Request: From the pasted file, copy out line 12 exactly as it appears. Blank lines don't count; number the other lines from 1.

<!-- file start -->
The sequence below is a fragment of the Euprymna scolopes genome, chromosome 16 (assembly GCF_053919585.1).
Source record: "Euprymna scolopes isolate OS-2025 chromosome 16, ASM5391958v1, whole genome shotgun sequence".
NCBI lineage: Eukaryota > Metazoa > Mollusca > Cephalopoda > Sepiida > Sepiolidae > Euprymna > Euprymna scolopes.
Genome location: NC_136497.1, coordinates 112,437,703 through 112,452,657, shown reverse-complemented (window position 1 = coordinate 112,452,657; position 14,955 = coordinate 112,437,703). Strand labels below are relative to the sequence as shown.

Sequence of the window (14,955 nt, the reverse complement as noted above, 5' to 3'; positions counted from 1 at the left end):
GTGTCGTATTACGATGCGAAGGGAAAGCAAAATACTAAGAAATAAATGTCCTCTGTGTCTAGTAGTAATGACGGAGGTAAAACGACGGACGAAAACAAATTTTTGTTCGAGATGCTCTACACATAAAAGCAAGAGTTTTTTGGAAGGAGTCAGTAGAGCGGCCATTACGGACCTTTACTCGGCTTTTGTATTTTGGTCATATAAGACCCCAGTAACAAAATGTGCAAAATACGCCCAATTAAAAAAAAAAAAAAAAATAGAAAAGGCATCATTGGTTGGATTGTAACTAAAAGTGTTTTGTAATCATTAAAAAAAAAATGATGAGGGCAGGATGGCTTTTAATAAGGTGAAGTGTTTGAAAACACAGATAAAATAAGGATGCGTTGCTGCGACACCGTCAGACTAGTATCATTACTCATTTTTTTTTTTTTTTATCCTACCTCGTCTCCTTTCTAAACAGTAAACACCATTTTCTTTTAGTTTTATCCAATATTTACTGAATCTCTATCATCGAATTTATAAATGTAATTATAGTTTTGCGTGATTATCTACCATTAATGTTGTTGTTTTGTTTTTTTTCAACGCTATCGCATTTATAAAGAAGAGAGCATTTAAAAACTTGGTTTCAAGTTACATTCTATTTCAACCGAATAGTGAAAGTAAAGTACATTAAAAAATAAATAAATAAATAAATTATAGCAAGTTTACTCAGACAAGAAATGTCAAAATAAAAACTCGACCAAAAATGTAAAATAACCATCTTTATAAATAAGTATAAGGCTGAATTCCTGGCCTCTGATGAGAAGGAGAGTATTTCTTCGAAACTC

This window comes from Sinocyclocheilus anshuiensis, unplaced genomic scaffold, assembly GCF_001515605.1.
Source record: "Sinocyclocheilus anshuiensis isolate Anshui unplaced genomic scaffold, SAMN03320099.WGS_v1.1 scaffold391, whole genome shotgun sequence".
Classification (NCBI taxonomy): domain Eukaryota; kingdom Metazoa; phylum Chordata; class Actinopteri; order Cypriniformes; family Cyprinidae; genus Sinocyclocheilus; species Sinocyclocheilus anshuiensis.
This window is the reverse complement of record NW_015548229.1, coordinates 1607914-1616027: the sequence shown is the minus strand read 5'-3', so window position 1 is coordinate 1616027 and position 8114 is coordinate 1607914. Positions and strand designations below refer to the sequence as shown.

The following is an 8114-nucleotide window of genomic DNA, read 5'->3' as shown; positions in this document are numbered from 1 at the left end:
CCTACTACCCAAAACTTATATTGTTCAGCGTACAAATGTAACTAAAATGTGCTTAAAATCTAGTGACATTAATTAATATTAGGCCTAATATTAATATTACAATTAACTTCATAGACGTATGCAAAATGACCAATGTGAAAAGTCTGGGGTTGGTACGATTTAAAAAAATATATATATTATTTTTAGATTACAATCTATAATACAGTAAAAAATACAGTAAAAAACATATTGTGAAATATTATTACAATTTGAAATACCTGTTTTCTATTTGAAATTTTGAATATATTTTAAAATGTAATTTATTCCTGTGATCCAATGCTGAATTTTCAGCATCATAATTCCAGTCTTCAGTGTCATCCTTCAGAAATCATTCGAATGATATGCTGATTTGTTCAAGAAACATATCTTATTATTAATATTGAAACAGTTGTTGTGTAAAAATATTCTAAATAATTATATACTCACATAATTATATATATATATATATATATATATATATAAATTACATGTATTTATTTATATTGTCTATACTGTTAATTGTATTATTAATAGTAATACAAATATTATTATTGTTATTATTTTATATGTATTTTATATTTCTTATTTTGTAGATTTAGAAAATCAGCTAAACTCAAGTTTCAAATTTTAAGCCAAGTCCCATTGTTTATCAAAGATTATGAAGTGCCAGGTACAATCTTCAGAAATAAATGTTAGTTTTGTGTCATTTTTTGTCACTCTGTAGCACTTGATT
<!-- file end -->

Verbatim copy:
CCTACTACCCAAAACTTATATTGTTCAGCGTACAAATGTAACTAAAATGTGCTTAAAATCTAGTGACATTAATTAATATTAGGCCTAATATTAATATTACAATTAACTTCATAGACGTATGCAAAATGACCAATGTGAAAAGTCTGGGGTTGGTACGATTTAAAAAAATATATATATTATTTTTAGATTACAATCTATAATACAGTAAAAAATACAGTAAAAAACATATTGTGAAATATTATTACAATTTGAAATACCTGTTTTCTATTTGAAATTTTGAATATATTTTAAAATGTAATTTATTCCTGTGATCCAATGCTGAATTTTCAGCATCATAATTCCAGTCTTCAGTGTCATCCTTCAGAAATCATTCGAATGATATGCTGATTTGTTCAAGAAACATATCTTATTATTAATATTGAAACAGTTGTTGTGTAAAAATATTCTAAATAATTATATACTCACATAATTATATATATATATATATATATATATATATAAATTACATGTATTTATTTATATTGTCTATACTGTTAATTGTATTATTAATAGTAATACAAATATTATTATTGTTATTATTTTATATGTATTTTATATTTCTTATTTTGTAGATTTAGAAAATCAGCTAAACTCAAGTTTCAAATTTTAAGCCAAGTCCCATTGTTTATCAAAGATTATGAAGTGCCAGGTACAATCTTCAGAAATAAATGTTAGTTTTGTGTCATTTTTTGTCACTCTGTAGCACTTGATT